Next you’re brought to the start menu, where you can alter game settings and name the fallen human. You’d think you're naming the character you play as. Throughout your journey in the underground you come to realize you are naming the human that fell before you, while the character you play as is named Frisk. Your goal is to return to the human world. You encounter different monsters and creatures along the way, first encountering Flowey. Once he tries to smoke your ass, you are saved by Toriel who gets you acclimated to how the game works.

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After leaving the Ruins, you meet Sans the skeleton who then gets you to meet his brother Papyrus. You reach Snowdin, meeting all of its minor characters (each one adding depth to the world). There are bad jokes and puzzles along the way while listening to the silly banter between the skele-bros.

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The area after that is Waterfall which contains yet more puzzles but also pretty (and often times relaxing) music that’s filled with piano, bells, and what sounds like a vibraphone. You encounter another major character, Undyne, who is a punk-rock badass. Her battle is quite interesting as you guard your “soul” from her arrows by hitting the proper directional key on your controller. A different concept for sure, but it works and is custom to her since she’s a member of the Royal Guard.

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Hotland is where you’re headed right after fighting Undyne. Here you meet Alphys and Mettaton. Oh, Mettaton. The lovable robot. Throughout the rest of the game you will find yourself in situations where Mettaton tries to harm you, but are narrowly saved by Dr. Alphys. This area has more puzzles and intense music which makes sense because you are about to reach a pivotal point in the game: the castle.

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After one final showdown with Mettaton, you head all the way up to the castle. You’re faced with a terrible choice: kill Asgore and save yourself or let Asgore kill you and take your soul. This is the hardest battle on the pacifist route and the only one where you truly have to fight as Asgore literally destroys your mercy button before your eyes. After a lengthy battle, you’re finally able to spare him. Which if you’ve gotten this far I don’t know why you’d want to kill him anyways.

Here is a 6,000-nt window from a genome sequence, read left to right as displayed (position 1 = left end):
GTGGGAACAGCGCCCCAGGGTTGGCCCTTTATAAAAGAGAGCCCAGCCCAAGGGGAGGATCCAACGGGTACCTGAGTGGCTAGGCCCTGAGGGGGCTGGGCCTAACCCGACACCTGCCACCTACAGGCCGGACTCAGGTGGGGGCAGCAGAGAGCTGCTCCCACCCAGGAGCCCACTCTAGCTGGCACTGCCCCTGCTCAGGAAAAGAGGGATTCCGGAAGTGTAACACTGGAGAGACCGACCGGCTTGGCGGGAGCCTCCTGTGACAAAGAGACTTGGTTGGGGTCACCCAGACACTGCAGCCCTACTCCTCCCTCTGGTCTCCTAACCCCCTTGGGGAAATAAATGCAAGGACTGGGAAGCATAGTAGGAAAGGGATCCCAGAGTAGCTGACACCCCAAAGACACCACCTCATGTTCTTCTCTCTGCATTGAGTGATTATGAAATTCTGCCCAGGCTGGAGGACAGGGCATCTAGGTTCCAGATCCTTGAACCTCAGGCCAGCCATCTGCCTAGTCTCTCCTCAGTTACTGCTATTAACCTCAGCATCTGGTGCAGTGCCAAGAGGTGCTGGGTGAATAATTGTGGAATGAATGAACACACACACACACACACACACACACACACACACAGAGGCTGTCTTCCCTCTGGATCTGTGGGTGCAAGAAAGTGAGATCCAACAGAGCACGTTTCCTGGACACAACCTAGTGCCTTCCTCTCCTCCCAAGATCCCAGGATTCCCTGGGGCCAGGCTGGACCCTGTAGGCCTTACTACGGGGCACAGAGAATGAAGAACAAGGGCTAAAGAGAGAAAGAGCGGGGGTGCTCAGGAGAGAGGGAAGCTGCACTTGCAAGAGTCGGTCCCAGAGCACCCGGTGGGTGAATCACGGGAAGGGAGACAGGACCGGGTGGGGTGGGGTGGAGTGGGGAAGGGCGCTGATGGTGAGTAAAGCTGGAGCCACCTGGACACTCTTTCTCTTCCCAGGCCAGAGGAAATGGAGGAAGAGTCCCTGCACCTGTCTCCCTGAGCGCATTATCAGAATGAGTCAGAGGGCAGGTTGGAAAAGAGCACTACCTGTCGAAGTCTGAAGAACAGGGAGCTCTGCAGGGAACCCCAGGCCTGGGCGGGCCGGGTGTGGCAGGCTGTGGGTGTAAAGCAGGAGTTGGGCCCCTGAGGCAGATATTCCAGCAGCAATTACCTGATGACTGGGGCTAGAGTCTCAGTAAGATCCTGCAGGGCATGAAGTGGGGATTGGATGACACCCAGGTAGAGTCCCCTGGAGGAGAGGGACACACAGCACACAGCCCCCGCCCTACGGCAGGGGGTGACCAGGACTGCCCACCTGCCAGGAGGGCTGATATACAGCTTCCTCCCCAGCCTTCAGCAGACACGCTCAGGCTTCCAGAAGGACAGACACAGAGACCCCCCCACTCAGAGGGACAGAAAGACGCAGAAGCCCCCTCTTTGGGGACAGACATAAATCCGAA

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Everything seems it’s okay until you watch Asgore be turned to dust by Flowey, who took the accumulated human souls. This is where the game gets really cool, because it will completely close on you (Toby Fox the creator designed it to crash like that.) You have to click on the game again. You see the original opening, and then it errors out and shows you a single line saying “Flowey Level 9999 Time 9999:99 My World”. This definitely freaked me out a bit the first time I saw it.

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You see Frisk and walk forward. There appears to be a normal save option in front of you, except this one gets destroyed before a giant Flowey shows up. After his spiel, you witness one of the most unsettling parts of the game. Why is it unsettling? Because it’s the only art that isn’t pixelated. It uses real imagery like vines, fingers attached to flowers, as well as Venus fly traps. I can’t make this shit up, and honestly that image gave me nightmares for a few days after seeing it.